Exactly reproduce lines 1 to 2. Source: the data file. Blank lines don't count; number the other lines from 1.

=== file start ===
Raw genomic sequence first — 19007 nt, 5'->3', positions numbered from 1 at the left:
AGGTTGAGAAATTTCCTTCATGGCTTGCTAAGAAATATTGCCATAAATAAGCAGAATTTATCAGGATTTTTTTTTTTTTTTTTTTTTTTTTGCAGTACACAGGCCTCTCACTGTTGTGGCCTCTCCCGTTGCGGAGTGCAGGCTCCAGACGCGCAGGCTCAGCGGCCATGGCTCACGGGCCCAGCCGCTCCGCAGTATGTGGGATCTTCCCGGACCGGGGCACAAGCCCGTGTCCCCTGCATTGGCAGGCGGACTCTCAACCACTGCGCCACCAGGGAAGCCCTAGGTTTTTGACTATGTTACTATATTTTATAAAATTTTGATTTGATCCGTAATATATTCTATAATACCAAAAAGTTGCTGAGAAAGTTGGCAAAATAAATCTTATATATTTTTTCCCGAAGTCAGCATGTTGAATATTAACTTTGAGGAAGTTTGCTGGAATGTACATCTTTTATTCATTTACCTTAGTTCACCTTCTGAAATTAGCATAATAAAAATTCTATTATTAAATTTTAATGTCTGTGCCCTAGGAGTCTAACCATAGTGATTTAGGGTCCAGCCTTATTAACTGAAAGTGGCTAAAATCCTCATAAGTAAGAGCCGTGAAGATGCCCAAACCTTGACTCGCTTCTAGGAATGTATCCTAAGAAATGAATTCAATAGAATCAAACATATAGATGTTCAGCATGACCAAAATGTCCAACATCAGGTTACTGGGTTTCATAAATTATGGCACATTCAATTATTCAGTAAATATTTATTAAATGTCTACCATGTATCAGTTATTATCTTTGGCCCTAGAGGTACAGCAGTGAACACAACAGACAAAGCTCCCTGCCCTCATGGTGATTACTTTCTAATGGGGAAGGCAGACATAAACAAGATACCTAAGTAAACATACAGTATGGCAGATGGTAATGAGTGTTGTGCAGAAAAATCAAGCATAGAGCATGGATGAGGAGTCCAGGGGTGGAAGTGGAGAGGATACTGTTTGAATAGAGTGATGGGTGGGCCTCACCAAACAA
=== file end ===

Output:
Raw genomic sequence first — 19007 nt, 5'->3', positions numbered from 1 at the left:
AGGTTGAGAAATTTCCTTCATGGCTTGCTAAGAAATATTGCCATAAATAAGCAGAATTTATCAGGATTTTTTTTTTTTTTTTTTTTTTTTTGCAGTACACAGGCCTCTCACTGTTGTGGCCTCTCCCGTTGCGGAGTGCAGGCTCCAGACGCGCAGGCTCAGCGGCCATGGCTCACGGGCCCAGCCGCTCCGCAGTATGTGGGATCTTCCCGGACCGGGGCACAAGCCCGTGTCCCCTGCATTGGCAGGCGGACTCTCAACCACTGCGCCACCAGGGAAGCCCTAGGTTTTTGACTATGTTACTATATTTTATAAAATTTTGATTTGATCCGTAATATATTCTATAATACCAAAAAGTTGCTGAGAAAGTTGGCAAAATAAATCTTATATATTTTTTCCCGAAGTCAGCATGTTGAATATTAACTTTGAGGAAGTTTGCTGGAATGTACATCTTTTATTCATTTACCTTAGTTCACCTTCTGAAATTAGCATAATAAAAATTCTATTATTAAATTTTAATGTCTGTGCCCTAGGAGTCTAACCATAGTGATTTAGGGTCCAGCCTTATTAACTGAAAGTGGCTAAAATCCTCATAAGTAAGAGCCGTGAAGATGCCCAAACCTTGACTCGCTTCTAGGAATGTATCCTAAGAAATGAATTCAATAGAATCAAACATATAGATGTTCAGCATGACCAAAATGTCCAACATCAGGTTACTGGGTTTCATAAATTATGGCACATTCAATTATTCAGTAAATATTTATTAAATGTCTACCATGTATCAGTTATTATCTTTGGCCCTAGAGGTACAGCAGTGAACACAACAGACAAAGCTCCCTGCCCTCATGGTGATTACTTTCTAATGGGGAAGGCAGACATAAACAAGATACCTAAGTAAACATACAGTATGGCAGATGGTAATGAGTGTTGTGCAGAAAAATCAAGCATAGAGCATGGATGAGGAGTCCAGGGGTGGAAGTGGAGAGGATACTGTTTGAATAGAGTGATGGGTGGGCCTCACCAAACAA